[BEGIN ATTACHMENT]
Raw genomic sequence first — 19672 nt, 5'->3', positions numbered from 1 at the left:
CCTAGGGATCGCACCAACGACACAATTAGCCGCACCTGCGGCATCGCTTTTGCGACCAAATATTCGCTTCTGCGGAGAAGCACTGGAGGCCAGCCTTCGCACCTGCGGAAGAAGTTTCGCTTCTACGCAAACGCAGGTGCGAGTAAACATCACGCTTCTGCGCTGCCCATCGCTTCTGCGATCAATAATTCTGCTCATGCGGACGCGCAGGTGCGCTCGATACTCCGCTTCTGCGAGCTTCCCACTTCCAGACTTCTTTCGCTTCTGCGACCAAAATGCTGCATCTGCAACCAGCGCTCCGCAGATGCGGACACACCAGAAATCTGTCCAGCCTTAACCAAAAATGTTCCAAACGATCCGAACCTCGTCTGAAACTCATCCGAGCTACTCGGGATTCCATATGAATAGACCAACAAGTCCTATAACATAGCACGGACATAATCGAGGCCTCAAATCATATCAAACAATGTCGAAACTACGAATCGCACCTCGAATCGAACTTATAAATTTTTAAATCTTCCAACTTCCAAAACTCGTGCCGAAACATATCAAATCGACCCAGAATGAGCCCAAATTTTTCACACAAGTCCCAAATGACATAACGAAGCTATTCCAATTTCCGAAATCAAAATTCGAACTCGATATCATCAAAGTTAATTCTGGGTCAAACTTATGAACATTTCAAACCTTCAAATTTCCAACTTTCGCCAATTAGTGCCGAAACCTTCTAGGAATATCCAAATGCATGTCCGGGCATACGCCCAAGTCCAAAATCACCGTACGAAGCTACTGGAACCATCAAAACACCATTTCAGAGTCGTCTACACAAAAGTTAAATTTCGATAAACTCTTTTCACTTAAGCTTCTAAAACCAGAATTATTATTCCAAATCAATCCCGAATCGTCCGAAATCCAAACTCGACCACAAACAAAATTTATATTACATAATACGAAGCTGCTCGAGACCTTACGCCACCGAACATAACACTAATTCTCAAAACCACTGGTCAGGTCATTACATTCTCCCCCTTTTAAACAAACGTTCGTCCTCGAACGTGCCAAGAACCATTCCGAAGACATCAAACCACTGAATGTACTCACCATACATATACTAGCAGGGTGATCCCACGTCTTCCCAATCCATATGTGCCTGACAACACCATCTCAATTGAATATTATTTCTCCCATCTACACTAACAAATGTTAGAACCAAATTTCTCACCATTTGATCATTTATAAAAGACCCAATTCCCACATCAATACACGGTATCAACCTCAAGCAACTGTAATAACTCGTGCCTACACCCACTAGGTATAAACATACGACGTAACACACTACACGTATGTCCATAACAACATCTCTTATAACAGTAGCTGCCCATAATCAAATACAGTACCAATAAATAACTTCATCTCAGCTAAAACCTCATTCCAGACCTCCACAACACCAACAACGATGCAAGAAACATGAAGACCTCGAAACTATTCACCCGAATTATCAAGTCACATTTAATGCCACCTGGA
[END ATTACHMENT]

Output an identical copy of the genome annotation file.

Raw genomic sequence first — 19672 nt, 5'->3', positions numbered from 1 at the left:
CCTAGGGATCGCACCAACGACACAATTAGCCGCACCTGCGGCATCGCTTTTGCGACCAAATATTCGCTTCTGCGGAGAAGCACTGGAGGCCAGCCTTCGCACCTGCGGAAGAAGTTTCGCTTCTACGCAAACGCAGGTGCGAGTAAACATCACGCTTCTGCGCTGCCCATCGCTTCTGCGATCAATAATTCTGCTCATGCGGACGCGCAGGTGCGCTCGATACTCCGCTTCTGCGAGCTTCCCACTTCCAGACTTCTTTCGCTTCTGCGACCAAAATGCTGCATCTGCAACCAGCGCTCCGCAGATGCGGACACACCAGAAATCTGTCCAGCCTTAACCAAAAATGTTCCAAACGATCCGAACCTCGTCTGAAACTCATCCGAGCTACTCGGGATTCCATATGAATAGACCAACAAGTCCTATAACATAGCACGGACATAATCGAGGCCTCAAATCATATCAAACAATGTCGAAACTACGAATCGCACCTCGAATCGAACTTATAAATTTTTAAATCTTCCAACTTCCAAAACTCGTGCCGAAACATATCAAATCGACCCAGAATGAGCCCAAATTTTTCACACAAGTCCCAAATGACATAACGAAGCTATTCCAATTTCCGAAATCAAAATTCGAACTCGATATCATCAAAGTTAATTCTGGGTCAAACTTATGAACATTTCAAACCTTCAAATTTCCAACTTTCGCCAATTAGTGCCGAAACCTTCTAGGAATATCCAAATGCATGTCCGGGCATACGCCCAAGTCCAAAATCACCGTACGAAGCTACTGGAACCATCAAAACACCATTTCAGAGTCGTCTACACAAAAGTTAAATTTCGATAAACTCTTTTCACTTAAGCTTCTAAAACCAGAATTATTATTCCAAATCAATCCCGAATCGTCCGAAATCCAAACTCGACCACAAACAAAATTTATATTACATAATACGAAGCTGCTCGAGACCTTACGCCACCGAACATAACACTAATTCTCAAAACCACTGGTCAGGTCATTACATTCTCCCCCTTTTAAACAAACGTTCGTCCTCGAACGTGCCAAGAACCATTCCGAAGACATCAAACCACTGAATGTACTCACCATACATATACTAGCAGGGTGATCCCACGTCTTCCCAATCCATATGTGCCTGACAACACCATCTCAATTGAATATTATTTCTCCCATCTACACTAACAAATGTTAGAACCAAATTTCTCACCATTTGATCATTTATAAAAGACCCAATTCCCACATCAATACACGGTATCAACCTCAAGCAACTGTAATAACTCGTGCCTACACCCACTAGGTATAAACATACGACGTAACACACTACACGTATGTCCATAACAACATCTCTTATAACAGTAGCTGCCCATAATCAAATACAGTACCAATAAATAACTTCATCTCAGCTAAAACCTCATTCCAGACCTCCACAACACCAACAACGATGCAAGAAACATGAAGACCTCGAAACTATTCACCCGAATTATCAAGTCACATTTAATGCCACCTGGA